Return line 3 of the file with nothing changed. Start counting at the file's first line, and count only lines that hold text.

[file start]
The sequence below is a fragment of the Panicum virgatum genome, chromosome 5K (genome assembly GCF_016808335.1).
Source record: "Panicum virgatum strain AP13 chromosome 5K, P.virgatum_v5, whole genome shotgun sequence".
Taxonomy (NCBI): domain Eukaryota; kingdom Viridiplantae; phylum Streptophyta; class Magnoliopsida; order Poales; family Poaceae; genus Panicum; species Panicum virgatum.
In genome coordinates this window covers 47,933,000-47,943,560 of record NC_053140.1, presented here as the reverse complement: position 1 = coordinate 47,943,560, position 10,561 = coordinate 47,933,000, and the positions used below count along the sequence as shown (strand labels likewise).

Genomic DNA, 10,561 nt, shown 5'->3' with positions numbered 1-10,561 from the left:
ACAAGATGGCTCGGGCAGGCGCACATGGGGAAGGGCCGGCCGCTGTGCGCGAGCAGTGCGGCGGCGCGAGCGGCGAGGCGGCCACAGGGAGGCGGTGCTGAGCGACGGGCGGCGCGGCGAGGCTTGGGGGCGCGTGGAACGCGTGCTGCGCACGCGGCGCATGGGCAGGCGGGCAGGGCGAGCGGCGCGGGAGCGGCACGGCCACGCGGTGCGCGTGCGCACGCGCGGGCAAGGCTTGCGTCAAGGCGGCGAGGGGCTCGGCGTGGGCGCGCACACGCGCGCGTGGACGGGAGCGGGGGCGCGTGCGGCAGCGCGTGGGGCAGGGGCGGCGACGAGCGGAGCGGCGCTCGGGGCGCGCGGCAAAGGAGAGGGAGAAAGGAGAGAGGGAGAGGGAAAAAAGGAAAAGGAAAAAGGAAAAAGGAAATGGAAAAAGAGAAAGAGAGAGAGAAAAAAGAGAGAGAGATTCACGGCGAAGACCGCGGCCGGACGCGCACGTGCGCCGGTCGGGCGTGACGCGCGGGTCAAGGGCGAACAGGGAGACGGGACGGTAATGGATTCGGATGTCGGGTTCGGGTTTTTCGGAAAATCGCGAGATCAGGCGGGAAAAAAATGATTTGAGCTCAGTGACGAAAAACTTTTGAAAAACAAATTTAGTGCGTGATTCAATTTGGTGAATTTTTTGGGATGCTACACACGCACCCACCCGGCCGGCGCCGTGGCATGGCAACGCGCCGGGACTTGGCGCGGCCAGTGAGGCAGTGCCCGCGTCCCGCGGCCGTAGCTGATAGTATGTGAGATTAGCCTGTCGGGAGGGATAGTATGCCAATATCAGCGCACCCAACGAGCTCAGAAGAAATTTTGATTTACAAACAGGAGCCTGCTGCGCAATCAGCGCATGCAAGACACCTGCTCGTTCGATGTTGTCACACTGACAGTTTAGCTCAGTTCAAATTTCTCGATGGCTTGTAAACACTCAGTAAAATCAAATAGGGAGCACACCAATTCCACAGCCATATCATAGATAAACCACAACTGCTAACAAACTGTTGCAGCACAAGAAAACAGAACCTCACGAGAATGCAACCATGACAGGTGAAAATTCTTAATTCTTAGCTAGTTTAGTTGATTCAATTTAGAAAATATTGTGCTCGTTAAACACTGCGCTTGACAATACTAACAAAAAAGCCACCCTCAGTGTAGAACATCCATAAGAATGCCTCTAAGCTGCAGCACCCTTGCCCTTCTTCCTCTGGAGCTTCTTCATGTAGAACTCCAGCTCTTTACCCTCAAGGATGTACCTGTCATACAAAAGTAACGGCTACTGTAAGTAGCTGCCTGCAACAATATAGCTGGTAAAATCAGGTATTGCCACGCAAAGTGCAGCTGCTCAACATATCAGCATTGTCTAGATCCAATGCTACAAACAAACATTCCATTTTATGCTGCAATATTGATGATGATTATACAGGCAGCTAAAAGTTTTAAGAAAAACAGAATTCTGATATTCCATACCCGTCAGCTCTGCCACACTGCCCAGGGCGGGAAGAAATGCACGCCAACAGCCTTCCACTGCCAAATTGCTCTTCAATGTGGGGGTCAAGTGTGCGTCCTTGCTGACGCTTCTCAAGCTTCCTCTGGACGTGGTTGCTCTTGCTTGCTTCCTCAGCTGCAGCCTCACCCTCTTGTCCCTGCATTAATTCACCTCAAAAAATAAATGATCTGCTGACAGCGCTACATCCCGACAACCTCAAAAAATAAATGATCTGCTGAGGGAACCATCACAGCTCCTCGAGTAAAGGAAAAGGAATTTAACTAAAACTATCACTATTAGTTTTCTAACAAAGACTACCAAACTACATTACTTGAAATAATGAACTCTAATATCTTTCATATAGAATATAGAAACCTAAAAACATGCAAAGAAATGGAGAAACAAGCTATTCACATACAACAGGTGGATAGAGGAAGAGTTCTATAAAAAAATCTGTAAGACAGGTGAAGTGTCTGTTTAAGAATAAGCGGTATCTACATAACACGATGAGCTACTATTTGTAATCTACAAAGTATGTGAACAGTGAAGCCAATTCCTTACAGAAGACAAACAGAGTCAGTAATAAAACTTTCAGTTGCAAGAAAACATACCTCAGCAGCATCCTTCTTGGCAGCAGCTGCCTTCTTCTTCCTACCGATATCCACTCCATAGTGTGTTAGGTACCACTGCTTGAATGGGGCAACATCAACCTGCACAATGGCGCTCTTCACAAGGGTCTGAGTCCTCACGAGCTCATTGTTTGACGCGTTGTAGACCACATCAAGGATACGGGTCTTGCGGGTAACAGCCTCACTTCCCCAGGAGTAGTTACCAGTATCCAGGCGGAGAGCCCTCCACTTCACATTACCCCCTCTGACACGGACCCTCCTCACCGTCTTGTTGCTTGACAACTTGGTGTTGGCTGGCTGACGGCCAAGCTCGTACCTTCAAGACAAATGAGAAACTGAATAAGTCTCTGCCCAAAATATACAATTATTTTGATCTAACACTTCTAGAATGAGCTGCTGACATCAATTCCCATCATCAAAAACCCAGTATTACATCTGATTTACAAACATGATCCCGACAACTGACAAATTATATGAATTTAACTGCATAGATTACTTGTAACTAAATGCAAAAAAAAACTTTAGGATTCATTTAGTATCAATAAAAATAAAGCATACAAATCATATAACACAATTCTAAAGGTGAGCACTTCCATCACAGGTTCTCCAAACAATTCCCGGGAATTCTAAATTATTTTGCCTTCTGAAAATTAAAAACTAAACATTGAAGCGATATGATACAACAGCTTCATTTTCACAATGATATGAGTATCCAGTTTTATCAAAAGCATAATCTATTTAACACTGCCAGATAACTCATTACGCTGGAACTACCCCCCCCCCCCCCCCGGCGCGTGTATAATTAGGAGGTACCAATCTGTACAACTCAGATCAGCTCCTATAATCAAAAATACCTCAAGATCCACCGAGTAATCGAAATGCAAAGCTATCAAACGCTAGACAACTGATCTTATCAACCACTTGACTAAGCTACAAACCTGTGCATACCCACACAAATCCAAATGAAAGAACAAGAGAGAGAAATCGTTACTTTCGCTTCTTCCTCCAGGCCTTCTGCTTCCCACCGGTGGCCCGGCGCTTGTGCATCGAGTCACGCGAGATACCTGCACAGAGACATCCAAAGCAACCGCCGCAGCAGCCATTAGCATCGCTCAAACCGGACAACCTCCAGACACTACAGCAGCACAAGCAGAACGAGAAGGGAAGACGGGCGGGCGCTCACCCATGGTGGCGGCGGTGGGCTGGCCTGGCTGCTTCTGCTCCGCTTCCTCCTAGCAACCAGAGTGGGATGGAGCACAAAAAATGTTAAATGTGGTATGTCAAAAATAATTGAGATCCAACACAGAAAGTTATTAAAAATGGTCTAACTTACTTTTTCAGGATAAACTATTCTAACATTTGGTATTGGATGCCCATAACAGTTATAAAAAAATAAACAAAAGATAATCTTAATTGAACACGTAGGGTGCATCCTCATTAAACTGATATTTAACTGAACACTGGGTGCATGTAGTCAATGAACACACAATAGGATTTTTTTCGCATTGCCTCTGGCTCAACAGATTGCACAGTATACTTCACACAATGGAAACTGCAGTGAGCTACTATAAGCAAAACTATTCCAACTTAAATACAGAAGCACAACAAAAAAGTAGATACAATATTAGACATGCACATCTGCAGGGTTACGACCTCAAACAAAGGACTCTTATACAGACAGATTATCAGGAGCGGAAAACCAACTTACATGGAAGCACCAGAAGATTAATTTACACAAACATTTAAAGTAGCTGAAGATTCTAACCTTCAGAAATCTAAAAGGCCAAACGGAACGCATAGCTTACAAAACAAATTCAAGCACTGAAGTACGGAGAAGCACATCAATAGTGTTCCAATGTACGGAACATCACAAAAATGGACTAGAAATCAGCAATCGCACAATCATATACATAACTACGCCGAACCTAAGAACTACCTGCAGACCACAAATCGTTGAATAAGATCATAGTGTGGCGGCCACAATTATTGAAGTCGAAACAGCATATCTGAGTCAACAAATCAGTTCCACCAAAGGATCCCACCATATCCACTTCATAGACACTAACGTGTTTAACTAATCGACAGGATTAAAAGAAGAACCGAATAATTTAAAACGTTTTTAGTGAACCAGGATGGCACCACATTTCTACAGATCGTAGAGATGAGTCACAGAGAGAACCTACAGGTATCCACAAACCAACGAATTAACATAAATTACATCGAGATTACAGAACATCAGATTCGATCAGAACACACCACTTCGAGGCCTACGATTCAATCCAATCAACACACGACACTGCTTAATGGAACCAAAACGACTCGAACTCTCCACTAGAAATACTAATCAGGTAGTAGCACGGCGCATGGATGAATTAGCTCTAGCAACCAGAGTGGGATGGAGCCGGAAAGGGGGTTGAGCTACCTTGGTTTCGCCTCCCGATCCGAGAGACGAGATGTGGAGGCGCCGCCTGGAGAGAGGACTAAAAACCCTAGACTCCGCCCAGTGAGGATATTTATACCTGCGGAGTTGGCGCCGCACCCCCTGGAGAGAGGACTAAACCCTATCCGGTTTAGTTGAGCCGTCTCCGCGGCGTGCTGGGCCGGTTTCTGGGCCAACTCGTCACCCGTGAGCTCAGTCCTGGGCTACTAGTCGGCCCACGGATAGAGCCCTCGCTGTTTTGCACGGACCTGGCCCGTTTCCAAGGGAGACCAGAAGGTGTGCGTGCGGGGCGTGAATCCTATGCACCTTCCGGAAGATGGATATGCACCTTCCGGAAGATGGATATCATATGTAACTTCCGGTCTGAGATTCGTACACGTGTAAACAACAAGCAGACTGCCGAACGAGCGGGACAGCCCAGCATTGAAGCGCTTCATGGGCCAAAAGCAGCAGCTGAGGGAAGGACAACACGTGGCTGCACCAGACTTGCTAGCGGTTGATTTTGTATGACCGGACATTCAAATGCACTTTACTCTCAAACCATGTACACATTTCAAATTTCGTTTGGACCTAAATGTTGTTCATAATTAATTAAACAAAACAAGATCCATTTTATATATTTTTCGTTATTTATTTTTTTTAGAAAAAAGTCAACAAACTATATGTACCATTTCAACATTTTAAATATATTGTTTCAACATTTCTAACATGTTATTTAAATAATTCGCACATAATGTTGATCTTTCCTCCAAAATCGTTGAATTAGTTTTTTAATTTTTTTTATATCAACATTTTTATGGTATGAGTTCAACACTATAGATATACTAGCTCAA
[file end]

Taxonomy (NCBI): domain Eukaryota; kingdom Viridiplantae; phylum Streptophyta; class Magnoliopsida; order Poales; family Poaceae; genus Panicum; species Panicum virgatum.